Ruth Bader Ginsburg is an unlikely cultural icon. For most of her two decades on the US Supreme Court, the diminutive 82-year-old grandmother has kept a low profile. When Bill Clinton nominated her in 1993 to be only the second woman, and the first Jewish woman, to sit on America's highest court, Ginsburg was considered "a judge's judge" - and a cautious one at that.
That changed two years ago when Ginsburg, now the undisputed leader of the court's liberal wing, delivered a series of scathing dissents to controversial decisions on affirmative action and voting rights handed down by its conservative majority.
On social media, a 25-year-old law student, Ruth Bader Ginsburg is an unlikely cultural icon., saw scores of Tweets from grateful liberals praising Ginsburg. One of her friends added his, followed by the hashtag #notoriousRBG.
While Ginsburg, with her bird-like features, oversized glasses and penchant for frilly lace blouses, bears little resemblance to the late African-American rapper, Notorious B.I.G., Knizhnik loved the meme and designed her own website and T-shirt to pay tribute to the newly dubbed Notorious RBG. Then, two Washington friends mocked up a picture of Ginsburg wearing a Basquiat crown, adding the slogan "Can't Spell Truth Without Ruth", covering the city with stickers bearing their creation.
A year later, Ginsburg delivered another withering dissent- among her milder rebukes - "The court falters at each step of its analysis" - when the Supreme Court narrowly decided that companies with religious owners cannot be forced to pay for contraception in health insurance coverage, as Obamacare required them to do. It sparked a new surge in Ginsburg-related tribute items: Notorious RBG T-shirts, mousepads, mugs, badges, onesies, fridge magnets, even a "I love Ruth Joan Bader Ginsburg" bib.
Beyond the internet, signs of Ginsburg's popularity abound. Last month, Time magazine chose to place the Supreme Court justice in the "icon" category of its 100 Most Influential People. She shared the accolade with Pope Francis, musicians Taylor Swift and Bjork, and the fashion designer Diane von Furstenberg. Production is also expected to begin in the autumn on a film of her life, On the Basis of Sex, in which Natalie Portman will play Ginsburg.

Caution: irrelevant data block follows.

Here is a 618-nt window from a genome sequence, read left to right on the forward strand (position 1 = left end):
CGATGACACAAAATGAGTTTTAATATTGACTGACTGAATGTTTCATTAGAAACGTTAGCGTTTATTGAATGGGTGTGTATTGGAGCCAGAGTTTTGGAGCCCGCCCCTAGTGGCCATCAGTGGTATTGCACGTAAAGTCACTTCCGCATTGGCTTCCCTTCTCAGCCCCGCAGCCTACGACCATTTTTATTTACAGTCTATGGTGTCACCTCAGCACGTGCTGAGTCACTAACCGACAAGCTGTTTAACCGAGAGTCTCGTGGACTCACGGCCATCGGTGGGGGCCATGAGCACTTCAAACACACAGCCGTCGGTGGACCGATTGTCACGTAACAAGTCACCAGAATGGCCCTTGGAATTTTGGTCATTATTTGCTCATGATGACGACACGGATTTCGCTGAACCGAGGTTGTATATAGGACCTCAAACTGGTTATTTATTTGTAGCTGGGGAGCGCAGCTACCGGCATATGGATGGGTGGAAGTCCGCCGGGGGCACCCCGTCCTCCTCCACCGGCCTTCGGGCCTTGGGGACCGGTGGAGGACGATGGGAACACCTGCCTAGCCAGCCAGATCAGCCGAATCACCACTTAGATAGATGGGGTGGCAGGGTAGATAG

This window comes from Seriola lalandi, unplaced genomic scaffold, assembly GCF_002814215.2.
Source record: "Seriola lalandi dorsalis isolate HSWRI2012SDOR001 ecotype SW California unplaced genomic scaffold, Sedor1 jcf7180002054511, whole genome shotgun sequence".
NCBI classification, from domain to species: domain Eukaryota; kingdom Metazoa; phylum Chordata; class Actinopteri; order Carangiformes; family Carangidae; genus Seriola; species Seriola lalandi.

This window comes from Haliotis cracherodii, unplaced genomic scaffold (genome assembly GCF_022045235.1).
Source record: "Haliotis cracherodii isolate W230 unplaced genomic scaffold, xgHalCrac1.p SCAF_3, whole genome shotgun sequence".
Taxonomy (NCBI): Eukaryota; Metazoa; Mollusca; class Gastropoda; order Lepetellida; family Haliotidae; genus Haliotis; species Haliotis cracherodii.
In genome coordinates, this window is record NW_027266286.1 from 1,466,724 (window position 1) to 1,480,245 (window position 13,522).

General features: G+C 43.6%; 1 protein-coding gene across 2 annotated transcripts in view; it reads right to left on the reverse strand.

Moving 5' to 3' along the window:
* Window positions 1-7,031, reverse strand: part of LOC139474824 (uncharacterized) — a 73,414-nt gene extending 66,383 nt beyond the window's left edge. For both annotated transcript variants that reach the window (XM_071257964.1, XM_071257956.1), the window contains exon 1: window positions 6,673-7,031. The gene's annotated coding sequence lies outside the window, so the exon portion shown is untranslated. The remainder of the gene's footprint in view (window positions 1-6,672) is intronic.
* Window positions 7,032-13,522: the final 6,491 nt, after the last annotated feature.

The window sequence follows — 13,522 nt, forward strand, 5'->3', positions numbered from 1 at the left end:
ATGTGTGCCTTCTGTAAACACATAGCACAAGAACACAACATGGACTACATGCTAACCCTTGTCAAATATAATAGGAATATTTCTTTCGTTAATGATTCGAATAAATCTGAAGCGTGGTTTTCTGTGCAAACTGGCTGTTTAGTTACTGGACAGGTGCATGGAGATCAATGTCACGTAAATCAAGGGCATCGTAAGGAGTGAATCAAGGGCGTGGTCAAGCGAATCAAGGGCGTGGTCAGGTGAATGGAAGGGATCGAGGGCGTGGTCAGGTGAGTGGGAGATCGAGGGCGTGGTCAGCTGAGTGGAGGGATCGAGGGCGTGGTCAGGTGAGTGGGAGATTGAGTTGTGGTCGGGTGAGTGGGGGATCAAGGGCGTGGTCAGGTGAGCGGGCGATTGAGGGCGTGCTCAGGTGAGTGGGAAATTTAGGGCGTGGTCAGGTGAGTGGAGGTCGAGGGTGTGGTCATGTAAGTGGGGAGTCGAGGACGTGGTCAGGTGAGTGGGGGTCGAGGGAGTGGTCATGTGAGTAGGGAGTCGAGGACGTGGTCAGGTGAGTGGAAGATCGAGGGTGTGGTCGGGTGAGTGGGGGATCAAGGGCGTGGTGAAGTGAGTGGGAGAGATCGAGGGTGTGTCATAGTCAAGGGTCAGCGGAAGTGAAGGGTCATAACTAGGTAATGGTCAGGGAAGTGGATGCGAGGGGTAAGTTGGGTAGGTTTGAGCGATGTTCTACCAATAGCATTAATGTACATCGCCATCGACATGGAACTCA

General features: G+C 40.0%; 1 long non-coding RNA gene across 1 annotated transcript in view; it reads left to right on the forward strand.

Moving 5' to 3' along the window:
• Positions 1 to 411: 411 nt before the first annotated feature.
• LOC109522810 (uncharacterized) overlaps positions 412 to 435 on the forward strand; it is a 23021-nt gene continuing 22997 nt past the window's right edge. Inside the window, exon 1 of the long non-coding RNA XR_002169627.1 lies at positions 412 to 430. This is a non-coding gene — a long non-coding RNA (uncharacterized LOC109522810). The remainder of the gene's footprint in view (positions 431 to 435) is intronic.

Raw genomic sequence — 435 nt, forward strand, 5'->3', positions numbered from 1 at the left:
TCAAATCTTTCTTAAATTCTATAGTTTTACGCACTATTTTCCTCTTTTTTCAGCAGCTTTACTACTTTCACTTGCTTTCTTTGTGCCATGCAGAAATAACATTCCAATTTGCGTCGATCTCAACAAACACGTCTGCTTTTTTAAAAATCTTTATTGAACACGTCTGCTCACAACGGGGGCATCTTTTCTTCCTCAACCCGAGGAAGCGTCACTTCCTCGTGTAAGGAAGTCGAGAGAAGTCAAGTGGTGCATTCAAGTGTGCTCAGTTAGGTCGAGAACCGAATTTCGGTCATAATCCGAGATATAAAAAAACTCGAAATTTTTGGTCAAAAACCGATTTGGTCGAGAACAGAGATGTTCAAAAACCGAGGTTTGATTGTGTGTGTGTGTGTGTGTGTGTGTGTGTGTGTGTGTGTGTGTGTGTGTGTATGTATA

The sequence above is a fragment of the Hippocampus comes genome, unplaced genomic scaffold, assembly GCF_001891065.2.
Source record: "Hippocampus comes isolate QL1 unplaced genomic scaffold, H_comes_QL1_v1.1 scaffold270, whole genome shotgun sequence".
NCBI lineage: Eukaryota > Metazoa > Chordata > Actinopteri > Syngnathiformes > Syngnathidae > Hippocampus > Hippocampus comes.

While Ginsburg admits that her law clerks had to explain to her the Notorious RBG reference, the manner in which she reels off details of the merchandise bearing her name suggests the Supreme Court justice is enjoying her unexpected emergence in American popular culture. If anything, the two-time cancer survivor who lifts weights twice a week with her trainer and performs Canadian Air Force exercises every day, appears keen to stoke it. But there is nothing ironic about the regard in which America's youthful left hold Ginsburg - a regard that is likely to grow further later this month if, as is expected, the Supreme Court strikes down state bans on same-sex marriage. Ginsburg's position is hardly in doubt.
Last year, she became the first Supreme Court justice to officiate at a same-sex wedding. In the steady public acceptance of gay marriage, mirrored in the growing number of states that have already legalised it, Ginsburg sees a parallel with the women's rights movement. It is a cause she knows well: as a law professor and head of the women's rights project at the American Civil Liberties Union in the 1970s, Ginsburg helped bring a series of cases to the Supreme Court which targeted government rules that treated men and women differently.
That Ginsburg ended up on the Supreme Court and became a hero to liberals is, perhaps, not surprising. But that her closest friend on the Supreme Court is the irascible hardline conservative Antonin Scalia is rather more so.
This summer Scalia/Ginsburg, an opera about the unlikely duo, will premiere in Washington.
Their friendship - before his death, Ginsburg and her husband regularly spent New Year's Eve with the Scalias - stems, in part, from a shared love of opera. But, in a recent joint appearance, Scalia hinted at why, even among her opponents, there's more than a sneaking regard for America's first female Jewish Supreme Court justice: "What's not to like," he asked. "Except her views on the law?"